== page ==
Josh Giddey, aka the wizard of Aus, earned himself his first double-double of his career against the Lakers last night. 

With the double-double, Giddey places himself as the second youngest player to have 10 points and 10 assists in a game. And the youngest? LeBron James. Pretty good company for the young point guard.

With that being said, it’s time to start the narrative: Josh Giddey for Rookie of the Year.

Giddey is growing into a nightly triple-double threat. He’s going to grab a decent amount of boards, given the usual size advantage against his matchup. Assists? Of course he’s going to pass the ball, usually in an eye-popping way, but the real question is whether or not the shot goes in.

The rookie is averaging 10.8 PPG, 6.2 RPG, and 5.6 APG. The numbers are impressive as is, but anyone who has watched all five games knows that Giddey is looking more and more comfortable every time he checks into the game.

One stat that should shock most draft analysts is Giddey’s three point percentage. The point guard is averaging 38.5% on three-pointers through his first five games. Pretty good for someone who can’t shoot, right? Obviously it isn’t a huge sample size, but it’s not like he got lucky on a couple threes either. Giddey has hit some impressive, in rhythm transition three-pointers.

This may have been a deep two, but I’m counting this as a three-pointer:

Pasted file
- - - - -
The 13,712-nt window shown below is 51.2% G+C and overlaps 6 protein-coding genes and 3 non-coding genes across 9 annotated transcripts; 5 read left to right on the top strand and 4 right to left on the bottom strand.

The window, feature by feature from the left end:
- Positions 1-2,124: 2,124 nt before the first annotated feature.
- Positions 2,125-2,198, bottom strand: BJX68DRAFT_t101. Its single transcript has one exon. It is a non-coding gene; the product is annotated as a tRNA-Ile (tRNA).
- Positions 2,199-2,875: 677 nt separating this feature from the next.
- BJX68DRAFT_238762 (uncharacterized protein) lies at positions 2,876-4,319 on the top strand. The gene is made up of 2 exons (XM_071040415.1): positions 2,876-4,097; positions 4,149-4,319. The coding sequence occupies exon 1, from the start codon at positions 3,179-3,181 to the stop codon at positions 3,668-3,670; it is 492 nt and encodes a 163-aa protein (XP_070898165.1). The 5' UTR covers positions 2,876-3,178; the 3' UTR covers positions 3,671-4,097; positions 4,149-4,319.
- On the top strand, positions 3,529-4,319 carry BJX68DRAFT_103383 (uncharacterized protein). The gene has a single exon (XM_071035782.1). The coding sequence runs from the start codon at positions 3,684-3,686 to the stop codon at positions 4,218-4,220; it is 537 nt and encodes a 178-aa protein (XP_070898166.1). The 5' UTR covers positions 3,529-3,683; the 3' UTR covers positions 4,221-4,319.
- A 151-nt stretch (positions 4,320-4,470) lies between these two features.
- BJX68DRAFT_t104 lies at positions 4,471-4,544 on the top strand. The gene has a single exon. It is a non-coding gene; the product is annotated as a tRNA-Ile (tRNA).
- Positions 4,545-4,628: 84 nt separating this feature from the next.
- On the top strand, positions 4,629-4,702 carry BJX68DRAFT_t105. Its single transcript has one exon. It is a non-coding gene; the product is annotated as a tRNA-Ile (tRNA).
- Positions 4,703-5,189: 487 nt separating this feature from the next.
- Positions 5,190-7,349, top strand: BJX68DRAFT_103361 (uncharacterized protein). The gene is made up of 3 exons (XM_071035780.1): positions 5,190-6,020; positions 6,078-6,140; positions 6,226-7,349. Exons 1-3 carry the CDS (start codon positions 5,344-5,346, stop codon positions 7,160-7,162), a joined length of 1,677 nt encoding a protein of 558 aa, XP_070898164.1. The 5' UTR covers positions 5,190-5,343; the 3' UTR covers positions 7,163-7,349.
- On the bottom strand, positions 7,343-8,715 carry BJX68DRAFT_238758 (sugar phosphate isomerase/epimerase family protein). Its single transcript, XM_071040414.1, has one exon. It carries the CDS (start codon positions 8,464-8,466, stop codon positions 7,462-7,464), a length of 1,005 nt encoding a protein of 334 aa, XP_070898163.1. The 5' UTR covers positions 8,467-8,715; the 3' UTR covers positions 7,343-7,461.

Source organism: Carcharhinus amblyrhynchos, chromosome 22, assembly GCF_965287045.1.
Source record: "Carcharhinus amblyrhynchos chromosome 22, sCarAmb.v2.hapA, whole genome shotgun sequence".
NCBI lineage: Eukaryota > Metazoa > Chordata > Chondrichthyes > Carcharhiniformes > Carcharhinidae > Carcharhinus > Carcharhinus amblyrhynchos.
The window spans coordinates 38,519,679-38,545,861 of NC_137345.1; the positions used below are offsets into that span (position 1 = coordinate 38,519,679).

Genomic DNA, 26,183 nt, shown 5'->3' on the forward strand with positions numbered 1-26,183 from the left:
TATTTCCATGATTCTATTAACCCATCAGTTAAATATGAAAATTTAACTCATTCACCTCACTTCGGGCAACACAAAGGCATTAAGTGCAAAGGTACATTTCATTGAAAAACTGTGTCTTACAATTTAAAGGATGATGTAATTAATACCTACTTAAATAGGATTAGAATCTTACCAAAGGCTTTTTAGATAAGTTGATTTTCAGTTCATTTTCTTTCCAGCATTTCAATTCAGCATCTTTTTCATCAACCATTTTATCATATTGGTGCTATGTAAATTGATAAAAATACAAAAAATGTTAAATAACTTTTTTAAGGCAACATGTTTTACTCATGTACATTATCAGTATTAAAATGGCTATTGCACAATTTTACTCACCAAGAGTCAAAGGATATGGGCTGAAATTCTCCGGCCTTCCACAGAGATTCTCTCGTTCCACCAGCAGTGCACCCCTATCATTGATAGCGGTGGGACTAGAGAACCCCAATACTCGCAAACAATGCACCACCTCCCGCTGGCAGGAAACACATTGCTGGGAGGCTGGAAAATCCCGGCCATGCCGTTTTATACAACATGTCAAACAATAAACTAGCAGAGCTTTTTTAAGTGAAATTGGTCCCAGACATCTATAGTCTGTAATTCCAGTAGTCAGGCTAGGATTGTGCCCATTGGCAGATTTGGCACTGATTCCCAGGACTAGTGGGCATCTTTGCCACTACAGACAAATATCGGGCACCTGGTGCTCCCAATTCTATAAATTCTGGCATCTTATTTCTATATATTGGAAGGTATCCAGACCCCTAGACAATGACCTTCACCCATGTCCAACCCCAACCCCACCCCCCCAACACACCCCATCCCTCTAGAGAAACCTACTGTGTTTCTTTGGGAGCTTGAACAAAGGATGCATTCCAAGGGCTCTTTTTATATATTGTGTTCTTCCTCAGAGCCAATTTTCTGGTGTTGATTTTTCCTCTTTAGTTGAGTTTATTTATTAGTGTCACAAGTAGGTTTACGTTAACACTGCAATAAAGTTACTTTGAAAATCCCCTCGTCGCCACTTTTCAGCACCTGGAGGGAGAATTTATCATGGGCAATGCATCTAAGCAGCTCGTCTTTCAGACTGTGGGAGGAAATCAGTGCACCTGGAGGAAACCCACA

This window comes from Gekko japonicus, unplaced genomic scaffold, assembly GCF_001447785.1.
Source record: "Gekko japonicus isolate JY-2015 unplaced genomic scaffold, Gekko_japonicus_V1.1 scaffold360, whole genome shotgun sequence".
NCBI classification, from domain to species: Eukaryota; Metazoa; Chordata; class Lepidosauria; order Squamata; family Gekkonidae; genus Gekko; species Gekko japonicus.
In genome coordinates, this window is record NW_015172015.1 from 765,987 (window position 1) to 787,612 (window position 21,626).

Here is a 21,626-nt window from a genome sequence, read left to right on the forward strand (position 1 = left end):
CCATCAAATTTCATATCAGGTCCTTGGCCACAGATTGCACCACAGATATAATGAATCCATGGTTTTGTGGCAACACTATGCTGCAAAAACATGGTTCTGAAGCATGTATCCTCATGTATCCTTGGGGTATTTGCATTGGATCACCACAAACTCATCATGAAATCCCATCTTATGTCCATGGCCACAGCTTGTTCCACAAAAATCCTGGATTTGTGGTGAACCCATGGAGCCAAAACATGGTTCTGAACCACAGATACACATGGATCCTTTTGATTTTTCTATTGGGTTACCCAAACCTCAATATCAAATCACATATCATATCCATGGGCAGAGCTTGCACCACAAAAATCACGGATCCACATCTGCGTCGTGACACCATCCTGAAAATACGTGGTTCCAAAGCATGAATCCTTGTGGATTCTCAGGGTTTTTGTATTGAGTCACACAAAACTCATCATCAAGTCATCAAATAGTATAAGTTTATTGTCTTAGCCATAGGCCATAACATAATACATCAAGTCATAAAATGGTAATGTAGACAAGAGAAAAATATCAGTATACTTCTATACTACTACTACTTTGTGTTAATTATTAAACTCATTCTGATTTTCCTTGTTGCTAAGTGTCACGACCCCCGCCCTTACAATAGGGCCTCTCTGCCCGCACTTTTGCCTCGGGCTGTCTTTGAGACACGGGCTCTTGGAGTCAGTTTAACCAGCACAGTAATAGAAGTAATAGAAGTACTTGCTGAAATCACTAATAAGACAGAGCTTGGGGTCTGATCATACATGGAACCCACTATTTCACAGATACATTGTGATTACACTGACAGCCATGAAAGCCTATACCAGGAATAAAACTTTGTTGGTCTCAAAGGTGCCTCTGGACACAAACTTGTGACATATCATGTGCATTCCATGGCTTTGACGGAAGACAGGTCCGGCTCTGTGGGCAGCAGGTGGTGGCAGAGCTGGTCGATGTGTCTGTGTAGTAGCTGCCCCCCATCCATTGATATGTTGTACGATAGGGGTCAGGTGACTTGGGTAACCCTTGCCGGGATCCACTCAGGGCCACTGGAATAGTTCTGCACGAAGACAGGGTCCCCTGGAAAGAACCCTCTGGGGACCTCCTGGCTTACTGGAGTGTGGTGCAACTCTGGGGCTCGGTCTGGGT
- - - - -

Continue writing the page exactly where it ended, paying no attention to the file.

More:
Another concern that scouts had was his creation. Giddey has pretty well debunked that as well. He not only gets to his spots, but he has been able to set up his teammates for success as well. 

Giddey sets up Kenny Hustle for easy layup:

Also the play to help seal the game:

People doubted Giddey since the moment he was drafted. By people, I mean everyone on Twitter, including Thunder fans. It’s safe to say that Giddey has proved many people wrong.

For reference, here are how some other rookies have played to start off their season:

Evan Mobley: Through five games, the big man has averaged 13.8 PPG, 8.6 RPG, and 2.2 APG. While I haven’t watched much of the Cavs, I’ve been impressed so far. Not so much on the offensive end, but on defense he’s been great. Teams have trouble scoring in the lane when Mobley and Jarrett Allen share the court together. One of his best traits has been his ability to cover the floor, especially at his size.

Chris Duarte: Duarte has been nothing short of impressive. Averaging 18.6 PPG, 4.6 RPG, and 1.8 APG, Duarte is proving to have been a good pick for the Pacers at 13th overall. Being able to come into the league and pick your spots AND make tough shots is very impressive. Nick Nurse even mentioned ahead of their matchup that teams have to start involving him in their defensive schemes. That’s high praise from a good coach early on.

Scottie Barnes: The Thunder that could have been. Toronto must have really liked what they saw in Barnes, and that has been shown early this season. The fourth overall pick is averaging 17 PPG, 8.2 RPG, and 2.4 APG. Much like Giddey, Scottie’s passing has shown flashes of being a good passer, but it doesn’t show as much in the assist column. Something that has not shown as much as Giddey is his three-point shooting. Through five games, Barnes is 1-for-6 on three-pointers.

Cade Cunningham: The consensus number one overall pick has yet to make his NBA debut, but what we saw in Summer League is enough. The point is going to be very good. His leadership and control of pace are going to be huge for him coming into the league, but what stood out to me was his perimeter defense, especially in his matchup against Jalen Green. We can all expect Cunningham to be in the race for ROTY.